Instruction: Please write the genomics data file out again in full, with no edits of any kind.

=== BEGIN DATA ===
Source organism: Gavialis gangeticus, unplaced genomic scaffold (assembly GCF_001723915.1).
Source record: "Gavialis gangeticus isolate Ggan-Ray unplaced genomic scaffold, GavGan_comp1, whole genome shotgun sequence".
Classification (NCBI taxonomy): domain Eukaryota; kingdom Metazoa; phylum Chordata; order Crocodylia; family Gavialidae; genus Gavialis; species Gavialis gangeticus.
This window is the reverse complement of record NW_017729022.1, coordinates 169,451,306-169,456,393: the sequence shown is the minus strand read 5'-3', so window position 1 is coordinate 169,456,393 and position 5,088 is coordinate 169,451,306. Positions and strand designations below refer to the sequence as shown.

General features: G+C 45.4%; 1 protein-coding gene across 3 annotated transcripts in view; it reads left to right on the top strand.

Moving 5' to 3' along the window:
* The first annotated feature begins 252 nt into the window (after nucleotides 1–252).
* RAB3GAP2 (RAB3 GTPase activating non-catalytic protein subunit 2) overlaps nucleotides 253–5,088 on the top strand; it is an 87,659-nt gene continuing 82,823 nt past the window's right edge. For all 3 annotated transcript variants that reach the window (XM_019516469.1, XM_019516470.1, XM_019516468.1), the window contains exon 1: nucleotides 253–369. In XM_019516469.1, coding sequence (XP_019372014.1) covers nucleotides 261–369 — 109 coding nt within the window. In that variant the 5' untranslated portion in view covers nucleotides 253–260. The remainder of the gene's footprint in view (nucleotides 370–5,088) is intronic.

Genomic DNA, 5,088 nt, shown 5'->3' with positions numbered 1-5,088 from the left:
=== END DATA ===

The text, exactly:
Source organism: Gavialis gangeticus, unplaced genomic scaffold (assembly GCF_001723915.1).
Source record: "Gavialis gangeticus isolate Ggan-Ray unplaced genomic scaffold, GavGan_comp1, whole genome shotgun sequence".
Classification (NCBI taxonomy): domain Eukaryota; kingdom Metazoa; phylum Chordata; order Crocodylia; family Gavialidae; genus Gavialis; species Gavialis gangeticus.
This window is the reverse complement of record NW_017729022.1, coordinates 169,451,306-169,456,393: the sequence shown is the minus strand read 5'-3', so window position 1 is coordinate 169,456,393 and position 5,088 is coordinate 169,451,306. Positions and strand designations below refer to the sequence as shown.

General features: G+C 45.4%; 1 protein-coding gene across 3 annotated transcripts in view; it reads left to right on the top strand.

Moving 5' to 3' along the window:
* The first annotated feature begins 252 nt into the window (after nucleotides 1–252).
* RAB3GAP2 (RAB3 GTPase activating non-catalytic protein subunit 2) overlaps nucleotides 253–5,088 on the top strand; it is an 87,659-nt gene continuing 82,823 nt past the window's right edge. For all 3 annotated transcript variants that reach the window (XM_019516469.1, XM_019516470.1, XM_019516468.1), the window contains exon 1: nucleotides 253–369. In XM_019516469.1, coding sequence (XP_019372014.1) covers nucleotides 261–369 — 109 coding nt within the window. In that variant the 5' untranslated portion in view covers nucleotides 253–260. The remainder of the gene's footprint in view (nucleotides 370–5,088) is intronic.

Genomic DNA, 5,088 nt, shown 5'->3' with positions numbered 1-5,088 from the left: